Unusually cold weather causes an equally unusual problem in Metro Vancouver – icy sidewalks. With the risk of people slipping and falling, this also poses some legal questions. Who is responsible for clearing sidewalks? And by when?

All of the local municipalities have bylaws covering this. In Vancouver, Richmond, Port Coquitlam, and Maple Ridge sidewalks must be cleared by 10:00 a.m. while in Surrey and North Vancouver they must be cleared “as soon as possible.”

So who cleans up the mess? That’s less clear. Most bylaws state that shovelling or salting sidewalks is the job of the “owner or occupier” of the property. But that can vary. Check with your local municipality for the rules in your area.

In Vancouver, that means both landlord and renter for residential and business properties. The city’s website says both are responsible for clearing snow and ice “from the full width of sidewalks around your residence and business.”

Yet provincial guidelines say it depends on what you rent. For multi-unit buildings, landlords are responsible. If the whole property is rented, such as a house, the tenant is generally responsible, unless stated otherwise in the rental agreement.

If you live in a condo, the job of snow and ice removal falls to your strata. The cost of clearing sidewalks is covered by your maintenance fees. Your property management company should be on top of it.

The City of Vancouver will enforce these bylaws if it receives complaints or if city crews note safety concerns. First-time offenders will receive a notice, but fines may be handed out if there are repeat offences. That can cost $250 per offence for single-family and duplex dwellings and can reach up to $2000 for apartments and business sites.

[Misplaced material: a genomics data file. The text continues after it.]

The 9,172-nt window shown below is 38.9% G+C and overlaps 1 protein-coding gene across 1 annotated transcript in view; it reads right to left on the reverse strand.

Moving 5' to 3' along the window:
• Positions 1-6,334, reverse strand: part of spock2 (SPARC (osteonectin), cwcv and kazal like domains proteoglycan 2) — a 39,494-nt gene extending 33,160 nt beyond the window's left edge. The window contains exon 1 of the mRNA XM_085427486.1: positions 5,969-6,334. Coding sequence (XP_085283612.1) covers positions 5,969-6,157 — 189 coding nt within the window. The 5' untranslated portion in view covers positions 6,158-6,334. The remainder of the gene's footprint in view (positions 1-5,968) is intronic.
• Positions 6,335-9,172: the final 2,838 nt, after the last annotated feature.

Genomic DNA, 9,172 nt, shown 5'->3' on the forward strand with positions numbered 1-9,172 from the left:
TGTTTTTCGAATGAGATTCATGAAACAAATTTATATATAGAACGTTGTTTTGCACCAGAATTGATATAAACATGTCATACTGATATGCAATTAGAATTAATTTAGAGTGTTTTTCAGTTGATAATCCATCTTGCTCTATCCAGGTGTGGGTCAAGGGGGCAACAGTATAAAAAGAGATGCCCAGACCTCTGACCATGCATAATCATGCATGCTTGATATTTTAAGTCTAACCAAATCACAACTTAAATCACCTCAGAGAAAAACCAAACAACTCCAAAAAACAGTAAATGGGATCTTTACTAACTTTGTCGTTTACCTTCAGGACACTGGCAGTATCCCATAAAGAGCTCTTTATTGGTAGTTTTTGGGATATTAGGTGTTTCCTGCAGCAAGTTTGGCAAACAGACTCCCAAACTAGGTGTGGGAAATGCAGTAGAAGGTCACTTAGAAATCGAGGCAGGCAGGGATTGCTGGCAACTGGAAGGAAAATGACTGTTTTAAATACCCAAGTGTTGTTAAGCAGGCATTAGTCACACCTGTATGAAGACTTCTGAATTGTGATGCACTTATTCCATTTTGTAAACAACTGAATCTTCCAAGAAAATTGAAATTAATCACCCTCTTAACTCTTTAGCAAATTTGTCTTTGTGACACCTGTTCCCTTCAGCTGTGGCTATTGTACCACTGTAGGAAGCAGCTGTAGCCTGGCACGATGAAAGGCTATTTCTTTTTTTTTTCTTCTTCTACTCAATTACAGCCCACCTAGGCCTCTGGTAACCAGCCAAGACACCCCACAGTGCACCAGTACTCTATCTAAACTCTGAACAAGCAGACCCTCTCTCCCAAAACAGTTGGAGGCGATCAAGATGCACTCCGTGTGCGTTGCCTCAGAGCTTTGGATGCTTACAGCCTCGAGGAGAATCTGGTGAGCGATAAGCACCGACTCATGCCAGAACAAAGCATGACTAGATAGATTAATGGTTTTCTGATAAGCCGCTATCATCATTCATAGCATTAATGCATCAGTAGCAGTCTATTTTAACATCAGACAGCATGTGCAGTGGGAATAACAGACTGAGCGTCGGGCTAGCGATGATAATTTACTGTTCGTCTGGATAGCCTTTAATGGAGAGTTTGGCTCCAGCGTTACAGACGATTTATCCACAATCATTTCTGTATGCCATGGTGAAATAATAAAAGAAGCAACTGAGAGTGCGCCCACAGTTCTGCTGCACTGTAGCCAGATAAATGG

So what should you do? The first step is to know your local bylaws. Check their website or call for information. From there, make an action plan for the future. Agree on who is going to clear the sidewalks and how and when it will be done. And keep supplies on hand to get the job done. Some shovels, picks, salt, and other deicing solutions, in particular.

Aside from avoiding fines, you want to make sure all responsibilities are taken care of so that no one falls and gets hurt. That can lead to serious injuries for unwitting pedestrians and costly legal issues for you. A few preventative steps planned in advance can save all sorts of future hassles.

For more information

If you or someone you know has suffered an injury as a result of a slip and fall, you have rights. Contact us today to discuss how our team can help you recover.

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Aimee King
Aimee joined Slater Vecchio LLP in February 2007. Aimee has represented clients in both the Provincial and the Supreme Courts of British Columbia.